Mark Roehling professor of human resources at Michigan State University and Patricia Roehling, a psychology professor at Hope College, are the first to document a weight bias that is demonstrated in both male and female candidates for public office. The researchers published their study in the May 19, 2014, edition of the journal Equality, Diversity, and Inclusion. This is the first research that includes the variety of appeal of weight and obesity to the voting public.
The findings were based on a statistical analysis of the elections for the U. S. Senate between 2008 and 2012. The results indicate that voters prefer a thinner candidate to a person who is over weight or obese. The effect of weight bias was found to be more apparent in female candidates than in male candidates.
A candidate’s weight or their appearance of obesity had no effect on getting on the slate for election to public office. The candidate’s weight did have an effect on voter appeal. Thinner candidates had a higher chance of winning elections than overweight or obese candidates. Males suffered less bias than females when it came to weight as a factor in elections.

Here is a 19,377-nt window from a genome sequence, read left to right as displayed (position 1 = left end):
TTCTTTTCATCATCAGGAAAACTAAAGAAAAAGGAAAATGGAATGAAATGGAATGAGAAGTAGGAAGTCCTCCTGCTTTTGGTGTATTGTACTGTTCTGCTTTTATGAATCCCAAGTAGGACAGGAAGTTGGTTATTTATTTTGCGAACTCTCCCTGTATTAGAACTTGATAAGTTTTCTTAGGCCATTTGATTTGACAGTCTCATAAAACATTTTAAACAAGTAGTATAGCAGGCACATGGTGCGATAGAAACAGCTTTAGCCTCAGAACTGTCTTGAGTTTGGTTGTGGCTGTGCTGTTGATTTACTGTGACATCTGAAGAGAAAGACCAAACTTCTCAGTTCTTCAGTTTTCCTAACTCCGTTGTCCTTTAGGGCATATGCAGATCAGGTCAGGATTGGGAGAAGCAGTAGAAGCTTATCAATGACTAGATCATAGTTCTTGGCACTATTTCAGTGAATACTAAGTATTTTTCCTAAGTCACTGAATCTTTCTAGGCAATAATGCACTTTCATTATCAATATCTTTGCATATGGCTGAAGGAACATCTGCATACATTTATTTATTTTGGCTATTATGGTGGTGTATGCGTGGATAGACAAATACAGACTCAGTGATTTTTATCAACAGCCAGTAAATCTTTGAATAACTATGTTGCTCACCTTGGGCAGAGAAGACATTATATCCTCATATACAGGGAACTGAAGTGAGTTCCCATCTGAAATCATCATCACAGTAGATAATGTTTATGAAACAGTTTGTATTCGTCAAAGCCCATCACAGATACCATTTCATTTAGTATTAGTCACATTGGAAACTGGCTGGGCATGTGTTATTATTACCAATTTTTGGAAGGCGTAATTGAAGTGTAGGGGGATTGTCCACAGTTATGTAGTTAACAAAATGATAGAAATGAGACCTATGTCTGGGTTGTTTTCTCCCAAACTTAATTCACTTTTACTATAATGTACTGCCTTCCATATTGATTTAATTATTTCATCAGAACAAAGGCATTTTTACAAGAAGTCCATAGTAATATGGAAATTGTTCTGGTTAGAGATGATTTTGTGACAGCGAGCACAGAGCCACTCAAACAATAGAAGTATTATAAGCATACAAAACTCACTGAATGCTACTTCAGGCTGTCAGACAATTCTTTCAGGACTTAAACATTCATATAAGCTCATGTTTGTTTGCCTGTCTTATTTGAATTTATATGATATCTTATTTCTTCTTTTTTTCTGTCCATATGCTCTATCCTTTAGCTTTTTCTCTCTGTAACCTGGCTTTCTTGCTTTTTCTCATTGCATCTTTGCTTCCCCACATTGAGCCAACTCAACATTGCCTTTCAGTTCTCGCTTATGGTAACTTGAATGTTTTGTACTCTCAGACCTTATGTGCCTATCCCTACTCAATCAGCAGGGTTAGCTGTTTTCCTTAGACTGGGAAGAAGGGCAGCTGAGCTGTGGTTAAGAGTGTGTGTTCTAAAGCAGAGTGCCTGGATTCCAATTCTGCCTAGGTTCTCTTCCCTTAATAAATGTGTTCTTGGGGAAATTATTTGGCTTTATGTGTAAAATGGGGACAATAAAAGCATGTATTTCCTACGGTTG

Voters have a weight bias that presents itself in voting for candidates that are thinner. The researchers do not express a reason for the preference but health may be a factor. It is strange that a population that is almost 32 percent overweight has a preference for people that are thinner as leaders.
Politics is definitely a game of appearance. The research indicates that weight is definitely a factor in the potential for a candidate to be elected to office. One might consider the weight effect n the ongoing diatribe that Karl Rove has launched against Hillary Clinton as a possible Democratic candidate. Rove has yet to mention Ms. Clinton’s weight as a factor against her ability to be President of the United States. This may be because Rove himself would be considered overweight by the majority of Republicans and Democrats.